POTASSIUM CHLORIDE

Potassium

Reviewed at Clinical Practice Meeting
April 2012
Administration Newborn Drug Protocol Index Newborn Services Home Page

 

Dose and Administration

Maintenance treatment

1. 2 mmol/kg/day.4

Acute treatment of symptomatic hypokalaemia

  1. If renal function is adequate 0.5mmol/kg in an hour. Repeat as necessary.
  2. Adjust maintenance potassium. Correct hypocalcaemia.

Indications

  1. Prevention and treatment of hypokalaemia
  2. Bradycardia secondary to hypokalaemia

Contraindications and Precautions

  1. Hyperkalaemia
  2. Caution in babies with severe renal impairment and oliguria and renal disease.
  3. Caution in babies with severe haemolytic reactions.
  4. Caution in babies with cardiac disease.
  5. Caution in babies with systemic acidosis.
  6. Caution in babies with digoxin intoxication in presence of conduction disturbances.
  7. Caution in babies receiving potassium sparing diuretic.

Clinical Pharmacology

Potassium is the major intracellular cation.  Hypokalaemia in critically ill neonates is usually the result of diuretic therapy, inadequate intake or diarrhoea. Other causes include congenital adrenal hyperplasia and renal disorders.  However, serum potassium levels are a poor marker of total body stores of potassium, and a low serum potassium more often reflects redistribution than true deficit.  Alkalosis as well as insulin infusions will lower serum potassium concentrations by driving the ion intracellularly. Symptoms of hypokalaemia include neuromuscular weakness and paralysis, ileus, urine retention, and ECG changes, ST segment depression, low voltage T wave and appearance of U wave. Hypokalaemia increases digoxin toxicity. Renal mechanisms are of primary importance in maintaining both total body potassium and plasma concentration within narrow limits. Oral potassium preparations are completely absorbed.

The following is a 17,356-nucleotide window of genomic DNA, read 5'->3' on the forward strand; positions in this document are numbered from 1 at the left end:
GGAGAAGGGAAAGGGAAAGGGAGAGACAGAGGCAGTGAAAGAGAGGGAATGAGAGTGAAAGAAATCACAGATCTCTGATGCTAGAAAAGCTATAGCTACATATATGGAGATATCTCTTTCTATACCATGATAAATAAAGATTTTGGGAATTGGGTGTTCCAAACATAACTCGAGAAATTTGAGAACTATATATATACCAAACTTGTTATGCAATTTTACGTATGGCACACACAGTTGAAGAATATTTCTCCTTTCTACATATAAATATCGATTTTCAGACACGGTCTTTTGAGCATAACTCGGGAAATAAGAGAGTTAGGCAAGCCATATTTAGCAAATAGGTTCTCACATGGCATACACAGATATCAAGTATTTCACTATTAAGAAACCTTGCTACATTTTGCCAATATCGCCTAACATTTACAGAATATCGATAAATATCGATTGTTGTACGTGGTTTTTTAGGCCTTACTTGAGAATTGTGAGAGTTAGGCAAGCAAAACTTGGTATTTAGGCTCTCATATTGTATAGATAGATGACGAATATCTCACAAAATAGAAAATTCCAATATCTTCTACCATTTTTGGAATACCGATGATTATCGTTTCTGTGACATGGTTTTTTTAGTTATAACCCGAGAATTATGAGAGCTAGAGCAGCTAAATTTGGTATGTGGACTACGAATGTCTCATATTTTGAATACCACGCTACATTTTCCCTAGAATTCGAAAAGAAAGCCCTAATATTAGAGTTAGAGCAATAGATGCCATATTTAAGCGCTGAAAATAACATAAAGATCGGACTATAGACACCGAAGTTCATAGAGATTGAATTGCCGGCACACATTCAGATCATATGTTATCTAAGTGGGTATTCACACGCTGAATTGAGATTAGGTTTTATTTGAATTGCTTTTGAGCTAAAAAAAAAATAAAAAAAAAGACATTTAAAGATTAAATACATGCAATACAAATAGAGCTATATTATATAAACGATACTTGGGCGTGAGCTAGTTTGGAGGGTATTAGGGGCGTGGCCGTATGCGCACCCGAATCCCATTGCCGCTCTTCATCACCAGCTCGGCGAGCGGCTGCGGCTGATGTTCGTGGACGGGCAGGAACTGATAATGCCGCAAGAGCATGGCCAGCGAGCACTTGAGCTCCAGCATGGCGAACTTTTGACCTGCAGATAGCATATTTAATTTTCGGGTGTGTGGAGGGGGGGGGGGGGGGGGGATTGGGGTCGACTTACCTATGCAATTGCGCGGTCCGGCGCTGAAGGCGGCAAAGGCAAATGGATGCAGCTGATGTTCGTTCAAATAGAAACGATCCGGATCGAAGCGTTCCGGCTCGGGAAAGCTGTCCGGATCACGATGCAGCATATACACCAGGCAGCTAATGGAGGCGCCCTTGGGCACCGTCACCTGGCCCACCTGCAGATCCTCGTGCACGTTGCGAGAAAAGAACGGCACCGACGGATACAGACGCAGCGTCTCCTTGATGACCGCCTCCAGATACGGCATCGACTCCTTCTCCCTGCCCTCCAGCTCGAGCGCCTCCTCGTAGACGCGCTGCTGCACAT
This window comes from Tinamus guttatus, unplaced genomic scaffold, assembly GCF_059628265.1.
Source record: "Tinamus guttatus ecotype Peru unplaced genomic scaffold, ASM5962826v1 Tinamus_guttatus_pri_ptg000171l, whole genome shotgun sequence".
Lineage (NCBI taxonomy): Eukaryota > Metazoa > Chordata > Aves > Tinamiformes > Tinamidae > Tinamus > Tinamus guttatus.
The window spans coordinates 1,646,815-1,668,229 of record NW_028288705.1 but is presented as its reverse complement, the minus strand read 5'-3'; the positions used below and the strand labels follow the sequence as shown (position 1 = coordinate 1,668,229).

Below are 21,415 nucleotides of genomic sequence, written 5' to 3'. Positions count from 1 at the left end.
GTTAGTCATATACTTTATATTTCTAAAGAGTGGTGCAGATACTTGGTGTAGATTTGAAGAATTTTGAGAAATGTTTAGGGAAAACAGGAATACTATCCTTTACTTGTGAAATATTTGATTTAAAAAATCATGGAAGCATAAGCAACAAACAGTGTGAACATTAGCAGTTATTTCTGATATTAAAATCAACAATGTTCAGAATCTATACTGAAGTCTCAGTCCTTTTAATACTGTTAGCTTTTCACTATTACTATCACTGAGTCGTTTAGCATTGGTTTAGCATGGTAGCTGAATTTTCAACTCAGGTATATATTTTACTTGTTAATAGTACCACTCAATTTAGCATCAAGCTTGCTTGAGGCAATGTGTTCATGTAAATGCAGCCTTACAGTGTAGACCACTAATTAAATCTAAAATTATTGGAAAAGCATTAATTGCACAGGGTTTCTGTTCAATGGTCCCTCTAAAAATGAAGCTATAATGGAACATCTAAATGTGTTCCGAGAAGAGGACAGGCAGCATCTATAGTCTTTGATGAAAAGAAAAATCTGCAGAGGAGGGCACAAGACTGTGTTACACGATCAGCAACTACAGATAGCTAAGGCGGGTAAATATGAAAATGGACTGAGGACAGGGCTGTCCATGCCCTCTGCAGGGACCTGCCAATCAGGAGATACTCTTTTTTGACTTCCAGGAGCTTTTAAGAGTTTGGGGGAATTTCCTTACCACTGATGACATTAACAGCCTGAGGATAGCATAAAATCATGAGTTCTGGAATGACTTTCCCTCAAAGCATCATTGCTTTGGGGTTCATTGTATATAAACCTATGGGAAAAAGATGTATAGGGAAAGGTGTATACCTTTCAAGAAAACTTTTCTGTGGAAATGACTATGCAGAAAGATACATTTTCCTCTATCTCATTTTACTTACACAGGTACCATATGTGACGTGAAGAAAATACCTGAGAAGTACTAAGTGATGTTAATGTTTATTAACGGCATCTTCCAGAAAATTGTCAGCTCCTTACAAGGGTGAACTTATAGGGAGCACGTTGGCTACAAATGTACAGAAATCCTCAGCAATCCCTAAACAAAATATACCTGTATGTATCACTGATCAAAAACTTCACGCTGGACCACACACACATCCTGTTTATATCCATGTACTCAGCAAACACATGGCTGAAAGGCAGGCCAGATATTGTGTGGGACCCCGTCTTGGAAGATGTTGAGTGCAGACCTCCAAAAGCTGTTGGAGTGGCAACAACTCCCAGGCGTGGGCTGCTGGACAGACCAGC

Hyperkalaemia affects cardiac conduction. ECG changes include tall peaked T waves, heartblock with widening QRS complex, arrhythmia and cardiac arrest.

Potassium is excreted mainly by the kidneys and is secreted in the distal tubules where it is involved in the sodium-potassium exchange process. Some potassium is excreted in the stools and small amounts may also be excreted in the sweat, saliva, bile and pancreatic juice.

Possible Adverse Effects

  1. Venous irritation, pain, soft tissue injury at the injection site.
  2. Gastrointestinal disturbances common (diarrhoea, vomiting, bleeding, abdominal discomfort).
  3. Altered sensitivity to digoxin.
  4. Respiratory distress.
  5. Hyperkalaemia, indicated by weakness, listlessness, flaccid paralysis, hypotension, cardiac arrhythmias including heart block and cardiac arrest.

Special Considerations

  1. Administer IV slowly, maximum infusion rate, 0.5mmol/kg/hour.
  2. Monitor electrolytes.
  3. Dilute potassium before intravenous administration. The literature recommends dilution to 40mmol/L, i.e, 1mmol/25ml.4  As this may cause volume overload, in infants with central line access dilute to 1mmol/12.5ml 1,2 and piggyback with IV fluids to achieve further dilution.
  4. If nutritional or fluid restriction indications dictate, intravenous potassium may be given as a neat (1 mmol/mL) solution with the attending SMO’s approval. This can only be done when the solution is piggy-backed with intravenous nutrition / 10% dextrose solutions. The potassium infusion should be connected at a point distal to the site of venous access to maximise dilution. Neat potassium must always be administered via a central line only. The baby shall be on full cardiac monitoring
  5. Adequate renal function must be confirmed.
  6. Management of hyperkalaemia if K+>7mmol/L unhaemolysed.  Refer to hyperkalaemia guideline.